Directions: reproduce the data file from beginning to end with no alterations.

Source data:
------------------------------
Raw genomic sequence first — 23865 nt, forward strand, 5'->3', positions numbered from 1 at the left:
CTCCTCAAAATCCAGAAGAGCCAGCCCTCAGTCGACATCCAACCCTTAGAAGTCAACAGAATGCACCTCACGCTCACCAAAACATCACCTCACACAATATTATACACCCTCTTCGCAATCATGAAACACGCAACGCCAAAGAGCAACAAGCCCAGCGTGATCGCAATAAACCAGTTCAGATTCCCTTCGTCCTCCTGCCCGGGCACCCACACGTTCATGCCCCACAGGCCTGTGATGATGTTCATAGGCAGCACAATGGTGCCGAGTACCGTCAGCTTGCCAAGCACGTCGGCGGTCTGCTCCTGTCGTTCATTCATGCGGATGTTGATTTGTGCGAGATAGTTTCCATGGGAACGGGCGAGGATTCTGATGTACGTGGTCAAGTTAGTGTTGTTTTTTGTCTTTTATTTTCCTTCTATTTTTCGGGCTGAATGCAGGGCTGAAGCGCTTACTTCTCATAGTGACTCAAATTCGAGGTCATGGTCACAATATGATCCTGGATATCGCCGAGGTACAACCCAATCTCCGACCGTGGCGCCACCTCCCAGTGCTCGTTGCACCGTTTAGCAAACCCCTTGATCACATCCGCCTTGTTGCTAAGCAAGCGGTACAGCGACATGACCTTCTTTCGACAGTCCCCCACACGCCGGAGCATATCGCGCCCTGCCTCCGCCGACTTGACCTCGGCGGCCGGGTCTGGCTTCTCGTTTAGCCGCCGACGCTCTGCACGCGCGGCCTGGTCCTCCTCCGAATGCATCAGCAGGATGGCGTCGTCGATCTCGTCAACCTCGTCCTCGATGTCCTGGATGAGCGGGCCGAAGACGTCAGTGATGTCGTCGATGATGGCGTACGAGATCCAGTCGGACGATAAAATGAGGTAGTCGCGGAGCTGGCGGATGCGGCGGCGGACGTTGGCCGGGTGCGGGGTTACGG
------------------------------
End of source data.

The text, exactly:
Raw genomic sequence first — 23865 nt, forward strand, 5'->3', positions numbered from 1 at the left:
CTCCTCAAAATCCAGAAGAGCCAGCCCTCAGTCGACATCCAACCCTTAGAAGTCAACAGAATGCACCTCACGCTCACCAAAACATCACCTCACACAATATTATACACCCTCTTCGCAATCATGAAACACGCAACGCCAAAGAGCAACAAGCCCAGCGTGATCGCAATAAACCAGTTCAGATTCCCTTCGTCCTCCTGCCCGGGCACCCACACGTTCATGCCCCACAGGCCTGTGATGATGTTCATAGGCAGCACAATGGTGCCGAGTACCGTCAGCTTGCCAAGCACGTCGGCGGTCTGCTCCTGTCGTTCATTCATGCGGATGTTGATTTGTGCGAGATAGTTTCCATGGGAACGGGCGAGGATTCTGATGTACGTGGTCAAGTTAGTGTTGTTTTTTGTCTTTTATTTTCCTTCTATTTTTCGGGCTGAATGCAGGGCTGAAGCGCTTACTTCTCATAGTGACTCAAATTCGAGGTCATGGTCACAATATGATCCTGGATATCGCCGAGGTACAACCCAATCTCCGACCGTGGCGCCACCTCCCAGTGCTCGTTGCACCGTTTAGCAAACCCCTTGATCACATCCGCCTTGTTGCTAAGCAAGCGGTACAGCGACATGACCTTCTTTCGACAGTCCCCCACACGCCGGAGCATATCGCGCCCTGCCTCCGCCGACTTGACCTCGGCGGCCGGGTCTGGCTTCTCGTTTAGCCGCCGACGCTCTGCACGCGCGGCCTGGTCCTCCTCCGAATGCATCAGCAGGATGGCGTCGTCGATCTCGTCAACCTCGTCCTCGATGTCCTGGATGAGCGGGCCGAAGACGTCAGTGATGTCGTCGATGATGGCGTACGAGATCCAGTCGGACGATAAAATGAGGTAGTCGCGGAGCTGGCGGATGCGGCGGCGGACGTTGGCCGGGTGCGGGGTTACGG